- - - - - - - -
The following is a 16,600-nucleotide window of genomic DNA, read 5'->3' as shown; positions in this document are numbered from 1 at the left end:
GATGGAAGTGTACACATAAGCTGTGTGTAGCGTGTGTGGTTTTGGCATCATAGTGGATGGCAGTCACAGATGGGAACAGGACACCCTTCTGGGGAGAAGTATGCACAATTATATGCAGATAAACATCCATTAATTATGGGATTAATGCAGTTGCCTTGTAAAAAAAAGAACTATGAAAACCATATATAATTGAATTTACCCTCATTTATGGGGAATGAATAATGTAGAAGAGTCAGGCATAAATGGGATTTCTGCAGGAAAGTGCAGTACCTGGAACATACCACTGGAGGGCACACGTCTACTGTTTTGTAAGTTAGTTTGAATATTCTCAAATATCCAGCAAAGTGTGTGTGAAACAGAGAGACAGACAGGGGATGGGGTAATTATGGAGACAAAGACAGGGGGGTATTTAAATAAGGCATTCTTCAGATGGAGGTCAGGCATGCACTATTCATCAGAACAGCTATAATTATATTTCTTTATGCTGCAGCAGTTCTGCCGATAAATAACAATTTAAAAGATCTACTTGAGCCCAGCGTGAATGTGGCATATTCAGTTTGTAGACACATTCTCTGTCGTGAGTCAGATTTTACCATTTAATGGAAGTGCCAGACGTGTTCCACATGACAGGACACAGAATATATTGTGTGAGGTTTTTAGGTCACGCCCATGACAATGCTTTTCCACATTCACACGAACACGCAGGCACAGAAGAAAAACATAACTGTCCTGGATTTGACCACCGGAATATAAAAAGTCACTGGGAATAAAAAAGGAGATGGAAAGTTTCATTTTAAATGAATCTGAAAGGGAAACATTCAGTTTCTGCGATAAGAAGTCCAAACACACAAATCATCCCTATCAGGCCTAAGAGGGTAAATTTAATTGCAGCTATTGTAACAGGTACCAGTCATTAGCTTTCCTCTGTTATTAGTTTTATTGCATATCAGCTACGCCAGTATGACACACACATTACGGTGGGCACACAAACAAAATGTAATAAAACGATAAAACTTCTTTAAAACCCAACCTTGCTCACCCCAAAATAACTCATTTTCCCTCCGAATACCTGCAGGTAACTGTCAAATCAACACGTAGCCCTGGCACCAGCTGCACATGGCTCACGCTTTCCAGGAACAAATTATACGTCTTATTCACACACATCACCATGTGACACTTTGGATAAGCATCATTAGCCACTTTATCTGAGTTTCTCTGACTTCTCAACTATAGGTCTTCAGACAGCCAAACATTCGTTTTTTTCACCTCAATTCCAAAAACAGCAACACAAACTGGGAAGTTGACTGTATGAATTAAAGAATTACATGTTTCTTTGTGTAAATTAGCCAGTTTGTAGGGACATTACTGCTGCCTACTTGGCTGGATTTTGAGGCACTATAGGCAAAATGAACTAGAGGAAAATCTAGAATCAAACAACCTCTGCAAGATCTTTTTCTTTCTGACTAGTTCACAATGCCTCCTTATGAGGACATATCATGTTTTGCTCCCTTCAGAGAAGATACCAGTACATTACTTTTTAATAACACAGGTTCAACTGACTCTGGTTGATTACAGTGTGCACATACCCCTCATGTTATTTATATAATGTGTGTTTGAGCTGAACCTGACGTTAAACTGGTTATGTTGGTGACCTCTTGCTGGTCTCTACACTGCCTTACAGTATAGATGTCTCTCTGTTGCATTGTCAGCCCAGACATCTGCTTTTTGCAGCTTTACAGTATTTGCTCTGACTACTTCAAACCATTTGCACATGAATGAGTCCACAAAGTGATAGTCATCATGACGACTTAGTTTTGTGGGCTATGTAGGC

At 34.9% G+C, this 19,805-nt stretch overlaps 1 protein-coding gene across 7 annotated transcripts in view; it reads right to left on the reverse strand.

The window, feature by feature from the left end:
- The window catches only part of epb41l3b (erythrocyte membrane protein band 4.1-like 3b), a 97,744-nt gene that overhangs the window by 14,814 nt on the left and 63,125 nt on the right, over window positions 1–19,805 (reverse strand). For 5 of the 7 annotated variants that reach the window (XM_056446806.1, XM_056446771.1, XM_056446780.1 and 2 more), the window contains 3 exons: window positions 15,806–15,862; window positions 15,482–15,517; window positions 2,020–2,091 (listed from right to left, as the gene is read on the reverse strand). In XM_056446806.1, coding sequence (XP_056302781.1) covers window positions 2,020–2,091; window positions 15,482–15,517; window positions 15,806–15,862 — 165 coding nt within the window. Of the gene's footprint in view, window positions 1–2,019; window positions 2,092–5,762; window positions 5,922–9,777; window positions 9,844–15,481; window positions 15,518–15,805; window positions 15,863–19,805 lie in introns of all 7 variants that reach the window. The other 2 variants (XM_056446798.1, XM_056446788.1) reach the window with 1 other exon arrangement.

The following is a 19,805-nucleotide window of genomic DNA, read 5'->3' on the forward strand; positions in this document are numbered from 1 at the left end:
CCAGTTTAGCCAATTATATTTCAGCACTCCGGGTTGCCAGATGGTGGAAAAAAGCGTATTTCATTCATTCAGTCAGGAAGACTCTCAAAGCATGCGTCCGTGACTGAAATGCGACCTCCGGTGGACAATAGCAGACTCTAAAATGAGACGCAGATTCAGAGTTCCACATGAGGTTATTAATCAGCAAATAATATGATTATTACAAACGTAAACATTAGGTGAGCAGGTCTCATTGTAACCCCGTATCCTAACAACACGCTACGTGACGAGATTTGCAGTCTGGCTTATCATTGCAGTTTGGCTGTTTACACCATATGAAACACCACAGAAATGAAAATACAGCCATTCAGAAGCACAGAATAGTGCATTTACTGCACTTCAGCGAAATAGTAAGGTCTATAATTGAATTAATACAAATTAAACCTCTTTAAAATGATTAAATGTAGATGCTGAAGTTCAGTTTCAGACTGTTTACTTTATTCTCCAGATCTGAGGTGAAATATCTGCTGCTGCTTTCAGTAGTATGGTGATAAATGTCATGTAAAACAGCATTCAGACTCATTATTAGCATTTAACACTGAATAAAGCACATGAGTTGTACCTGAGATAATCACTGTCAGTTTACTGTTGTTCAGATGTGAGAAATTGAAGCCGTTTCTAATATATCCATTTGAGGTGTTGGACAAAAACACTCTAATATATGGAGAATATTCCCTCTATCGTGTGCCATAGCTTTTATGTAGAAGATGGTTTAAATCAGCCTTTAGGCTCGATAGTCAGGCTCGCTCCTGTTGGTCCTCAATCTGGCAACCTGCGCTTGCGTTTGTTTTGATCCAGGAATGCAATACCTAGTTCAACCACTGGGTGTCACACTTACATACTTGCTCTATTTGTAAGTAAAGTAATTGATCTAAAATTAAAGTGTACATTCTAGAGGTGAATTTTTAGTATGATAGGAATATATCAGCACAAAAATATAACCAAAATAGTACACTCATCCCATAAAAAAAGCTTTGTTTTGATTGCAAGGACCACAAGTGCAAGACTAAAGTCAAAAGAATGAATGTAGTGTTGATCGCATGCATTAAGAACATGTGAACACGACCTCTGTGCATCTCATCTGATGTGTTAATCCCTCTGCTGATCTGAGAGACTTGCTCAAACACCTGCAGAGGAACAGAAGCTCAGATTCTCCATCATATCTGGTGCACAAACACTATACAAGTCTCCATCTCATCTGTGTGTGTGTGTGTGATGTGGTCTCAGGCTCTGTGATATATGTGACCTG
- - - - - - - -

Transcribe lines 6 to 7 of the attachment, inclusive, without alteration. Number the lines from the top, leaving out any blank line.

The following is a 19,805-nucleotide window of genomic DNA, read 5'->3' on the forward strand; positions in this document are numbered from 1 at the left end:
CCAGTTTAGCCAATTATATTTCAGCACTCCGGGTTGCCAGATGGTGGAAAAAAGCGTATTTCATTCATTCAGTCAGGAAGACTCTCAAAGCATGCGTCCGTGACTGAAATGCGACCTCCGGTGGACAATAGCAGACTCTAAAATGAGACGCAGATTCAGAGTTCCACATGAGGTTATTAATCAGCAAATAATATGATTATTACAAACGTAAACATTAGGTGAGCAGGTCTCATTGTAACCCCGTATCCTAACAACACGCTACGTGACGAGATTTGCAGTCTGGCTTATCATTGCAGTTTGGCTGTTTACACCATATGAAACACCACAGAAATGAAAATACAGCCATTCAGAAGCACAGAATAGTGCATTTACTGCACTTCAGCGAAATAGTAAGGTCTATAATTGAATTAATACAAATTAAACCTCTTTAAAATGATTAAATGTAGATGCTGAAGTTCAGTTTCAGACTGTTTACTTTATTCTCCAGATCTGAGGTGAAATATCTGCTGCTGCTTTCAGTAGTATGGTGATAAATGTCATGTAAAACAGCATTCAGACTCATTATTAGCATTTAACACTGAATAAAGCACATGAGTTGTACCTGAGATAATCACTGTCAGTTTACTGTTGTTCAGATGTGAGAAATTGAAGCCGTTTCTAATATATCCATTTGAGGTGTTGGACAAAAACACTCTAATATATGGAGAATATTCCCTCTATCGTGTGCCATAGCTTTTATGTAGAAGATGGTTTAAATCAGCCTTTAGGCTCGATAGTCAGGCTCGCTCCTGTTGGTCCTCAATCTGGCAACCTGCGCTTGCGTTTGTTTTGATCCAGGAATGCAATACCTAGTTCAACCACTGGGTGTCACACTTACATACTTGCTCTATTTGTAAGTAAAGTAATTGATCTAAAATTAAAGTGTACATTCTAGAGGTGAATTTTTAGTATGATAGGAATATATCAGCACAAAAATATAACCAAAATAGTACACTCATCCCATAAAAAAAGCTTTGTTTTGATTGCAAGGACCACAAGTGCAAGACTAAAGTCAAAAGAATGAATGTAGTGTTGATCGCATGCATTAAGAACATGTGAACACGACCTCTGTGCATCTCATCTGATGTGTTAATCCCTCTGCTGATCTGAGAGACTTGCTCAAACACCTGCAGAGGAACAGAAGCTCAGATTCTCCATCATATCTGGTGCACAAACACTATACAAGTCTCCATCTCATCTGTGTGTGTGTGTGTGATGTGGTCTCAGGCTCTGTGATATATGTGACCTG